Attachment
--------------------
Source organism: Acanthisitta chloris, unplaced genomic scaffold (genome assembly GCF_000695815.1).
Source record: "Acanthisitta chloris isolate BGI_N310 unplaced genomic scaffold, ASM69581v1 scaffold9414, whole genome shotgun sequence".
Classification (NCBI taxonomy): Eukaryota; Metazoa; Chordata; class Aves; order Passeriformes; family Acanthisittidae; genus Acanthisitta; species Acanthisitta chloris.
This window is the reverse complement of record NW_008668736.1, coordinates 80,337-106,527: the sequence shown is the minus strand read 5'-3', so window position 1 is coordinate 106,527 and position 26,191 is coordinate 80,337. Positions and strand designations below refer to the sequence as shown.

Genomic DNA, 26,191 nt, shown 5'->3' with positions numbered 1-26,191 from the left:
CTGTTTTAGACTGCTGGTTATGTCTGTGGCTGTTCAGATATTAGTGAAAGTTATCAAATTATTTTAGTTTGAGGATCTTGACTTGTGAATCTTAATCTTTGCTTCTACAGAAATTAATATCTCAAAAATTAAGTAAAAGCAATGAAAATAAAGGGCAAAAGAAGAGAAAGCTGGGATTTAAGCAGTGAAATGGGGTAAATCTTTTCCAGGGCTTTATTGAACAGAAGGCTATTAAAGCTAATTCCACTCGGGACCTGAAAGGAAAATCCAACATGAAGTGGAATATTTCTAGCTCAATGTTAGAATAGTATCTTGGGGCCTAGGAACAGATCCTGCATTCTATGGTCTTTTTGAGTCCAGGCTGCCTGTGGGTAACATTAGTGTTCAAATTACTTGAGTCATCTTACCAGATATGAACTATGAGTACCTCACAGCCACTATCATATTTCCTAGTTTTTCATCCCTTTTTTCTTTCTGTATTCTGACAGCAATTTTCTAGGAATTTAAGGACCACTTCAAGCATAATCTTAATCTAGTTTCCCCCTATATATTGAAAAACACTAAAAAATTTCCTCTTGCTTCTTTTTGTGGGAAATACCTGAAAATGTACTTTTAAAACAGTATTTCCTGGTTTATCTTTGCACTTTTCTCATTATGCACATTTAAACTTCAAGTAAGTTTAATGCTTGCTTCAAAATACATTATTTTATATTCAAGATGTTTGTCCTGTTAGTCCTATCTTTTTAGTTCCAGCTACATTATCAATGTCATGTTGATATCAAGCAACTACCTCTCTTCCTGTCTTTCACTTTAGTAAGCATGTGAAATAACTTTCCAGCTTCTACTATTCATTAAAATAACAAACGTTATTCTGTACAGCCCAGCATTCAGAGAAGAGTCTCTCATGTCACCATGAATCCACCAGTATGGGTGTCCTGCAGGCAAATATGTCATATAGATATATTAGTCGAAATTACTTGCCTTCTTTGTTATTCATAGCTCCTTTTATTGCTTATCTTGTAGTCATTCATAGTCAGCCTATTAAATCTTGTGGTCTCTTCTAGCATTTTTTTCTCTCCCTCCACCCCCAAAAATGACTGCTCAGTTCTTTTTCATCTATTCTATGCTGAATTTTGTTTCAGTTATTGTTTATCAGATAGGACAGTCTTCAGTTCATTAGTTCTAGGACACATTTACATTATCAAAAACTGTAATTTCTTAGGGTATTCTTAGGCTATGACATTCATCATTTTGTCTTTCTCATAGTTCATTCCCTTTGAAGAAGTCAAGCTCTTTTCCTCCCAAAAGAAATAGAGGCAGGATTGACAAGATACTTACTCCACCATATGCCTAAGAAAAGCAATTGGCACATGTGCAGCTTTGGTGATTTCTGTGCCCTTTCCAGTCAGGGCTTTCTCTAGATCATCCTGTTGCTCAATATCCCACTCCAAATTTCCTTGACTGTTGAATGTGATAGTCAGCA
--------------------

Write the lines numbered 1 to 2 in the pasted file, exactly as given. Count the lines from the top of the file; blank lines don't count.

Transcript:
Source organism: Acanthisitta chloris, unplaced genomic scaffold (genome assembly GCF_000695815.1).
Source record: "Acanthisitta chloris isolate BGI_N310 unplaced genomic scaffold, ASM69581v1 scaffold9414, whole genome shotgun sequence".